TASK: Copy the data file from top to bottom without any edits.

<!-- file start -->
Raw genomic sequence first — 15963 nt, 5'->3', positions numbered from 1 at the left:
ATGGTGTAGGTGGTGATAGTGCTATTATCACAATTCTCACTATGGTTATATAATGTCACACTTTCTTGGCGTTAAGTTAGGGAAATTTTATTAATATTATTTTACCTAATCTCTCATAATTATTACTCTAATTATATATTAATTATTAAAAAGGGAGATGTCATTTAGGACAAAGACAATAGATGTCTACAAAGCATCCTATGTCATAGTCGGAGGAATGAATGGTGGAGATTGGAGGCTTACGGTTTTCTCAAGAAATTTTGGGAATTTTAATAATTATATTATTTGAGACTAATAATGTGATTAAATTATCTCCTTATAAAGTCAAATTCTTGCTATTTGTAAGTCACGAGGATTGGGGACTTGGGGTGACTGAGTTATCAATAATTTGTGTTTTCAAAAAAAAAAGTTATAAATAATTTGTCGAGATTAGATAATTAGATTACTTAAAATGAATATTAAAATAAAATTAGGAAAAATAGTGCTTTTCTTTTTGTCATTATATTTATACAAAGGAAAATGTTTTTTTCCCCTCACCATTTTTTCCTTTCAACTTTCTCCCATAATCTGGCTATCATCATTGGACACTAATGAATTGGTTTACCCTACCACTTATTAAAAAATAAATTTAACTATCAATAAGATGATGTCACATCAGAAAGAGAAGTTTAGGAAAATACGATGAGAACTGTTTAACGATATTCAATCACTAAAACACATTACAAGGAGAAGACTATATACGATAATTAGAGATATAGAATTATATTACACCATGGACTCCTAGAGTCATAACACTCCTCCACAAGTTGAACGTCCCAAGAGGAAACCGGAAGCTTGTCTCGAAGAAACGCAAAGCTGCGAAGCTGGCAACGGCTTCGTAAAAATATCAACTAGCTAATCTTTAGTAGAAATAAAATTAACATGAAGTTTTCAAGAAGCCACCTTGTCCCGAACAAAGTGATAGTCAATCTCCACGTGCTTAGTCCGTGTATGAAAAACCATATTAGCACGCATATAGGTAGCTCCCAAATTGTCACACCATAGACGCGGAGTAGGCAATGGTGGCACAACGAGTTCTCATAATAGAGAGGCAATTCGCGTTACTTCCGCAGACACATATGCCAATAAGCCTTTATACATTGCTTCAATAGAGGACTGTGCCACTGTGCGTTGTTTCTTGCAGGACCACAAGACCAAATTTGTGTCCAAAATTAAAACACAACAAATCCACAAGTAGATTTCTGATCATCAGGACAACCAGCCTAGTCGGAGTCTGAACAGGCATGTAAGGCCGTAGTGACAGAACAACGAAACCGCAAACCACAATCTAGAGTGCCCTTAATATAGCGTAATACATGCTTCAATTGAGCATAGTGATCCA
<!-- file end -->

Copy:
Raw genomic sequence first — 15963 nt, 5'->3', positions numbered from 1 at the left:
ATGGTGTAGGTGGTGATAGTGCTATTATCACAATTCTCACTATGGTTATATAATGTCACACTTTCTTGGCGTTAAGTTAGGGAAATTTTATTAATATTATTTTACCTAATCTCTCATAATTATTACTCTAATTATATATTAATTATTAAAAAGGGAGATGTCATTTAGGACAAAGACAATAGATGTCTACAAAGCATCCTATGTCATAGTCGGAGGAATGAATGGTGGAGATTGGAGGCTTACGGTTTTCTCAAGAAATTTTGGGAATTTTAATAATTATATTATTTGAGACTAATAATGTGATTAAATTATCTCCTTATAAAGTCAAATTCTTGCTATTTGTAAGTCACGAGGATTGGGGACTTGGGGTGACTGAGTTATCAATAATTTGTGTTTTCAAAAAAAAAAGTTATAAATAATTTGTCGAGATTAGATAATTAGATTACTTAAAATGAATATTAAAATAAAATTAGGAAAAATAGTGCTTTTCTTTTTGTCATTATATTTATACAAAGGAAAATGTTTTTTTCCCCTCACCATTTTTTCCTTTCAACTTTCTCCCATAATCTGGCTATCATCATTGGACACTAATGAATTGGTTTACCCTACCACTTATTAAAAAATAAATTTAACTATCAATAAGATGATGTCACATCAGAAAGAGAAGTTTAGGAAAATACGATGAGAACTGTTTAACGATATTCAATCACTAAAACACATTACAAGGAGAAGACTATATACGATAATTAGAGATATAGAATTATATTACACCATGGACTCCTAGAGTCATAACACTCCTCCACAAGTTGAACGTCCCAAGAGGAAACCGGAAGCTTGTCTCGAAGAAACGCAAAGCTGCGAAGCTGGCAACGGCTTCGTAAAAATATCAACTAGCTAATCTTTAGTAGAAATAAAATTAACATGAAGTTTTCAAGAAGCCACCTTGTCCCGAACAAAGTGATAGTCAATCTCCACGTGCTTAGTCCGTGTATGAAAAACCATATTAGCACGCATATAGGTAGCTCCCAAATTGTCACACCATAGACGCGGAGTAGGCAATGGTGGCACAACGAGTTCTCATAATAGAGAGGCAATTCGCGTTACTTCCGCAGACACATATGCCAATAAGCCTTTATACATTGCTTCAATAGAGGACTGTGCCACTGTGCGTTGTTTCTTGCAGGACCACAAGACCAAATTTGTGTCCAAAATTAAAACACAACAAATCCACAAGTAGATTTCTGATCATCAGGACAACCAGCCTAGTCGGAGTCTGAACAGGCATGTAAGGCCGTAGTGACAGAACAACGAAACCGCAAACCACAATCTAGAGTGCCCTTAATATAGCGTAATACATGCTTCAATTGAGCATAGTGATCCA